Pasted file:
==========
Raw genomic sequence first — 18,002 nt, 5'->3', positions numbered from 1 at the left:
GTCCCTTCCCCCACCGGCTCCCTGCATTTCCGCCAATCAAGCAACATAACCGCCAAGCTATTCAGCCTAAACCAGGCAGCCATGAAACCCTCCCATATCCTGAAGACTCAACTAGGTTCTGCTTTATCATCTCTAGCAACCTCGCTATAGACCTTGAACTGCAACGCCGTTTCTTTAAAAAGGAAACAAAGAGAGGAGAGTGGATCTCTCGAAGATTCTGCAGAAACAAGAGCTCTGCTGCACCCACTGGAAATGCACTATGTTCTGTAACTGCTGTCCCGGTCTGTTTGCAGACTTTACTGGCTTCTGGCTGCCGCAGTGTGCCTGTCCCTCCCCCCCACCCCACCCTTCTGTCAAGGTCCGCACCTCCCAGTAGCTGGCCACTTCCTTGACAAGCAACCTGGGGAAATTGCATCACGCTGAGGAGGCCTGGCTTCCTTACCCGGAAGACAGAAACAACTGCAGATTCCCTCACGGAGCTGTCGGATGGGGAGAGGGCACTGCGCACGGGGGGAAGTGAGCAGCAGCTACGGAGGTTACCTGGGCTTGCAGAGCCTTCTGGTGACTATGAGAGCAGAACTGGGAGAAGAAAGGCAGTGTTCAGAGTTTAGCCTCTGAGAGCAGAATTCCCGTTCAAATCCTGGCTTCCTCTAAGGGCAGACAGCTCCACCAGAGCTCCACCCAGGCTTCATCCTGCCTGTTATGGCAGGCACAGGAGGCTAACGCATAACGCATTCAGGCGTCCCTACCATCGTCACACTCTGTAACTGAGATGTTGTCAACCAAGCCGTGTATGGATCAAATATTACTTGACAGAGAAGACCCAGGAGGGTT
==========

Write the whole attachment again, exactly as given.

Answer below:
Raw genomic sequence first — 18,002 nt, 5'->3', positions numbered from 1 at the left:
GTCCCTTCCCCCACCGGCTCCCTGCATTTCCGCCAATCAAGCAACATAACCGCCAAGCTATTCAGCCTAAACCAGGCAGCCATGAAACCCTCCCATATCCTGAAGACTCAACTAGGTTCTGCTTTATCATCTCTAGCAACCTCGCTATAGACCTTGAACTGCAACGCCGTTTCTTTAAAAAGGAAACAAAGAGAGGAGAGTGGATCTCTCGAAGATTCTGCAGAAACAAGAGCTCTGCTGCACCCACTGGAAATGCACTATGTTCTGTAACTGCTGTCCCGGTCTGTTTGCAGACTTTACTGGCTTCTGGCTGCCGCAGTGTGCCTGTCCCTCCCCCCCACCCCACCCTTCTGTCAAGGTCCGCACCTCCCAGTAGCTGGCCACTTCCTTGACAAGCAACCTGGGGAAATTGCATCACGCTGAGGAGGCCTGGCTTCCTTACCCGGAAGACAGAAACAACTGCAGATTCCCTCACGGAGCTGTCGGATGGGGAGAGGGCACTGCGCACGGGGGGAAGTGAGCAGCAGCTACGGAGGTTACCTGGGCTTGCAGAGCCTTCTGGTGACTATGAGAGCAGAACTGGGAGAAGAAAGGCAGTGTTCAGAGTTTAGCCTCTGAGAGCAGAATTCCCGTTCAAATCCTGGCTTCCTCTAAGGGCAGACAGCTCCACCAGAGCTCCACCCAGGCTTCATCCTGCCTGTTATGGCAGGCACAGGAGGCTAACGCATAACGCATTCAGGCGTCCCTACCATCGTCACACTCTGTAACTGAGATGTTGTCAACCAAGCCGTGTATGGATCAAATATTACTTGACAGAGAAGACCCAGGAGGGTT